Mentoring usually involves older or more experienced people passing information down to younger, less experienced people. But what if we turned that on its head? Could there be advantages around younger, less experienced employees mentoring older, more experienced colleagues?
The answer, as it turns out, is a big ‘yes’. When the novice teaches the master, magic happens. Here’s everything you need to know about reverse mentoring, what it is, how it benefits organisations, and the potential pitfalls.
What is reverse mentoring?
It’s extraordinary. Today’s workforce involves as many as five different generations of people working in the same space. And things are only becoming more diverse as time passes. A single department can easily employ people from every continent and culture on the planet.
Diversity is about a lot more than simply age, race and gender, the old preoccupations organisations used to focus on. It’s about all the many and varied viewpoints we have as humans thanks to our different upbringing, culture, social experience, home country, preoccupations, likes, dislikes, life experiences and much more.
While under-represented groups are steadily becoming better represented, change still isn’t happening rapidly enough. And that means there’s a fast-growing gap between leaders and the people they lead, potentially forced apart even further by widely differing perspectives and experiences. Are you missing out on something really powerful?
Let things slide and you can quickly end up with an organisation that’s fallen into a trap where blind spots, stale thinking, and alienating policies can affect groups of people. Reverse mentoring improves the mentee and mentors’ connection to the organisation’s culture. It improves diversity right through the pipeline. It can drive technology forwards. It boosts positive culture change. It’s a great way to defuse unhelpful corporate tunnel vision. It’s about being genuinely curious about individuals, serious about learning from them, and intentional about the valuable relationship you’re going to create.
How does reverse mentoring benefit organisations?
Reverse mentoring can result in a much more inclusive working culture. You might find you understand more about existing audiences and the ways they behave. It can inspire new opportunities, new audiences, new markets. It can spark innovative new product development, fresh services, and new directions nobody would otherwise have discovered.
As a leader you’ll gain a fresh perspective on trends. Increasing the leadership opportunities for minority employees is great for diversity initiatives. Younger employees can help build the skills of senior leaders, who get exciting new perspectives from the next generation of leaders.
You cultivate a learning culture. You overcome the gaps that can develop between the generations at work, breaking down unhelpful stereotypes. Employees are more engaged, employee churn reduces, and if you happen to employ remote workers or some of your people are working from home, reverse mentoring makes it easier to create a solid, unified culture.
Reverse mentoring – What to avoid
There are some pitfalls to avoid. Make sure the mentor match you make isn’t in your team or someone who reports to you, something that’ll make honest feedback difficult and awkward.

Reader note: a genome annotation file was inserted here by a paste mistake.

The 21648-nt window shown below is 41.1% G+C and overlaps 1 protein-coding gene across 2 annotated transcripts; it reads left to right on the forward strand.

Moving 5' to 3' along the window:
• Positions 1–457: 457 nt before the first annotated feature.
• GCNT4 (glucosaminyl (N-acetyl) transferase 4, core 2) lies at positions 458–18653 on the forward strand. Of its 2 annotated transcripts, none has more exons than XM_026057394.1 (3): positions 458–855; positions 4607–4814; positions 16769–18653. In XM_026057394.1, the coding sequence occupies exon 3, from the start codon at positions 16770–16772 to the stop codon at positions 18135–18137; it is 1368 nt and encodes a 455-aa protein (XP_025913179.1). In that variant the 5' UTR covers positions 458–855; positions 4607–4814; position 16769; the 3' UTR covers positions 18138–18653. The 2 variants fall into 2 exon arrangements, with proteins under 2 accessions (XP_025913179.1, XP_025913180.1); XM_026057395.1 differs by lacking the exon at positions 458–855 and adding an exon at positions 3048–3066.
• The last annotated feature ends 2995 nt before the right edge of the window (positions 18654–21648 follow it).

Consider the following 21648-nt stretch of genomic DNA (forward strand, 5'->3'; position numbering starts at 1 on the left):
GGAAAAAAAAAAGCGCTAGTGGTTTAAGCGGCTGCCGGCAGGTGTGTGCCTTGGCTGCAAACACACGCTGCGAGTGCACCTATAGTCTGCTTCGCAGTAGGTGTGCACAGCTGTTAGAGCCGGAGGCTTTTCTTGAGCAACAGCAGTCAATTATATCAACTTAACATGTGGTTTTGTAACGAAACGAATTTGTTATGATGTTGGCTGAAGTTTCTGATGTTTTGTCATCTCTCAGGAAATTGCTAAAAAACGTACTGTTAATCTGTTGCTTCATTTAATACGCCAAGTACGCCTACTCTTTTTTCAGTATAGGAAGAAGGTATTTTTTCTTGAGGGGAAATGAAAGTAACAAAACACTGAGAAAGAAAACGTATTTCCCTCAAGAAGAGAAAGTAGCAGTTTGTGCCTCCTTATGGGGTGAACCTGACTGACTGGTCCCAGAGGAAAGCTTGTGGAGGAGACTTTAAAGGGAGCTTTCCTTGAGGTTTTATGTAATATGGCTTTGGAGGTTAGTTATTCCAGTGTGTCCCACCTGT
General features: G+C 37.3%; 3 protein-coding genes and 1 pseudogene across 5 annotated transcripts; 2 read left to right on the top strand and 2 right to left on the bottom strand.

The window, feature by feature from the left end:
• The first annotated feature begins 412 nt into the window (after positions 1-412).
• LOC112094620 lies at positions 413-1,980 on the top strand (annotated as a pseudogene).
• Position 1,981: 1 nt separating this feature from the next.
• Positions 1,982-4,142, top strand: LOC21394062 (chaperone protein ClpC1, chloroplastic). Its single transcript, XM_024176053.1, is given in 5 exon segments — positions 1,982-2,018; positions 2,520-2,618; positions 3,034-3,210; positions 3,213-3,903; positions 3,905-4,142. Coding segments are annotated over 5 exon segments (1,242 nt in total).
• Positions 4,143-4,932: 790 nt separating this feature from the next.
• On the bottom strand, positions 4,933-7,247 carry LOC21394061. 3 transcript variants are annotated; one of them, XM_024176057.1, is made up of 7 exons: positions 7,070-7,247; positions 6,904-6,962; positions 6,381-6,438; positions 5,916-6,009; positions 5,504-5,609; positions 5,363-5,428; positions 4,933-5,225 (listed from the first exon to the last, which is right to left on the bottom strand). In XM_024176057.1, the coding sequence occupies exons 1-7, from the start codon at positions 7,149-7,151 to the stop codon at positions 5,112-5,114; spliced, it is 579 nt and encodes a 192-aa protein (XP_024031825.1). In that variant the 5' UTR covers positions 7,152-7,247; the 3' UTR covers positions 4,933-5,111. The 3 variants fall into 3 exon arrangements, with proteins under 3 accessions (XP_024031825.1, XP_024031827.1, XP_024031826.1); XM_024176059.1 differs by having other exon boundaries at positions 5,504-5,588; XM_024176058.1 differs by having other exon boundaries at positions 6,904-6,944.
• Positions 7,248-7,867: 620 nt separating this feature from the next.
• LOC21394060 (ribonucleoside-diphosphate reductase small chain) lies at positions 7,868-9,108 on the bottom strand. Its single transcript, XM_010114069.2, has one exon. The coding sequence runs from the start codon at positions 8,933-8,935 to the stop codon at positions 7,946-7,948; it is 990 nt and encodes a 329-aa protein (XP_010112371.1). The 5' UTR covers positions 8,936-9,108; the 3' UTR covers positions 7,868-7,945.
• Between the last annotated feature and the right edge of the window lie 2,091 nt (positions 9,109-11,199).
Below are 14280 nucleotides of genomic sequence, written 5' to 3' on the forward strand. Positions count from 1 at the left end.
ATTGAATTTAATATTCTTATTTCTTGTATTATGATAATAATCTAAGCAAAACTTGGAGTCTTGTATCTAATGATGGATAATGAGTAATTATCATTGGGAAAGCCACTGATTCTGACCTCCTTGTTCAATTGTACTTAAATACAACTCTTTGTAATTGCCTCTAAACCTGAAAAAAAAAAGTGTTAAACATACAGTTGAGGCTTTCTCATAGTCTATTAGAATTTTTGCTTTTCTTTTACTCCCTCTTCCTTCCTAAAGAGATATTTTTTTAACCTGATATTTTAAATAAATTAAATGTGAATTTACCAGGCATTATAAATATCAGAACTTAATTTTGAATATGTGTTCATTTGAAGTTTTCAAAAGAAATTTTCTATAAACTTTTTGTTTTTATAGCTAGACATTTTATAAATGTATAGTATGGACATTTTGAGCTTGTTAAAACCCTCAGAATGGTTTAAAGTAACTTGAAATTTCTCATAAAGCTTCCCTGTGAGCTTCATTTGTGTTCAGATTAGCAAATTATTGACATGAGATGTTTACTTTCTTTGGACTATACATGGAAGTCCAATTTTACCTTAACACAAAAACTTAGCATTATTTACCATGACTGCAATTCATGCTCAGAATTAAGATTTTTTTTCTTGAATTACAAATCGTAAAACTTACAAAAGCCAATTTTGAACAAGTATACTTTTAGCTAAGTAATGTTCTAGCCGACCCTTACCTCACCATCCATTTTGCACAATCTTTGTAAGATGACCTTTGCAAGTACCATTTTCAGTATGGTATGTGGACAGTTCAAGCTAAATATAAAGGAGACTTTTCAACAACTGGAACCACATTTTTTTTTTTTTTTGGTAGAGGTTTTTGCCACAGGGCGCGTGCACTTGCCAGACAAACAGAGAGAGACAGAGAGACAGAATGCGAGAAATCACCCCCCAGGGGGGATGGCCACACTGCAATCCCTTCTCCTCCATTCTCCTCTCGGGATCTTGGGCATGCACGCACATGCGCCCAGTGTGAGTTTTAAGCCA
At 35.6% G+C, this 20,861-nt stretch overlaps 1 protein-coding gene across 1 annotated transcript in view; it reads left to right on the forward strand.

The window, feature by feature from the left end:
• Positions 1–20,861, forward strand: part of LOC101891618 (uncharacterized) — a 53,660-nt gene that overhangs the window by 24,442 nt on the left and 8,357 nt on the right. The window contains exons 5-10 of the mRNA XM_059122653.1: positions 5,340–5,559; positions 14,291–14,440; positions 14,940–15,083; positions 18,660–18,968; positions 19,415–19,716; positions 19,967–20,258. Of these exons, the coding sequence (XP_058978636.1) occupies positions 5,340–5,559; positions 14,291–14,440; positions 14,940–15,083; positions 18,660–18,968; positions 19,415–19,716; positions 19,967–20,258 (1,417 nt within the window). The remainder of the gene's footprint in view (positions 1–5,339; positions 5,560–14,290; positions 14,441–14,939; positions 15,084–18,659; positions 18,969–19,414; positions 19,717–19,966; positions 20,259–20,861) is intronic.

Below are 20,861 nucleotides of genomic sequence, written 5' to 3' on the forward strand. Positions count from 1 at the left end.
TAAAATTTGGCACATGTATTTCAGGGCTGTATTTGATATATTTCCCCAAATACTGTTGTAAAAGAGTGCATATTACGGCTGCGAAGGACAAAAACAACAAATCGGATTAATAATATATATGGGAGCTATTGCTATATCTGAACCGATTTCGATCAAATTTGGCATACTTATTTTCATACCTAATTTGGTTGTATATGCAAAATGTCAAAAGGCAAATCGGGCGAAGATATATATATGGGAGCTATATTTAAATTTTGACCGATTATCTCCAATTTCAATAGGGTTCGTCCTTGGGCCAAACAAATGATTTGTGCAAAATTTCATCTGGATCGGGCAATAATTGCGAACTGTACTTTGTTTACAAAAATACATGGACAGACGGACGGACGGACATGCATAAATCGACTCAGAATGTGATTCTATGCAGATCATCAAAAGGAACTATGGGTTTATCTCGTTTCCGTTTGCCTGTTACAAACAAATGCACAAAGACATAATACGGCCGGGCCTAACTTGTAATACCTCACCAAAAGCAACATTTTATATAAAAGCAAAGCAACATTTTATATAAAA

Opposites are good. Maybe if you’re in marketing, hook up with someone who has a less creative role, perhaps a financial one. If you’re a classic team player, find someone who’s less team oriented. It matters because different perspectives create better leaders.
As a mentee who’s senior to your mentor, beware of role reversal. In a reverse mentoring situation, your insights are the least important and those of your mentor are the most valuable.
Make sure to meet somewhere neutral, off-site, so the meeting can be free and easy. Remember the mentee sets the agenda – you need to let your mentor know what you want to know! Do you want to find out how they got where they are now? What problems have they overcome along the way? How various company policies have affected them?
Always keep your conversations completely confidential. Formalise anything that’s off the agenda, for example your personal lives or opinions about specific colleagues. And remember, the real power of reverse mentoring is in discovering your differences, not majoring on your similarities.
Always include time for reflection afterwards. Agree key take-aways from each session at the end or by email later. Leave time for reflection in between sessions. And remember that, unlike ordinary mentoring, reverse mentoring gives the mentee most of the power – so give praise where it’s due.
Reverse mentorship means better results
Take a look at this excellent video about one woman’s experience mentoring her boss at Virgin Atlantic. It’s inspiring.
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You can see how organisations use reverse mentoring to help build better teams and get better results through inclusive ownership and leadership. The results reveal how reverse mentoring helps under-represented groups feel confident, share more of their experiences and make their opinions heard. Add a solid diversity and inclusion strategy and you’re well on the way to higher employee retention rates across the board, a solid organisation with a brighter future and – ultimately better business results.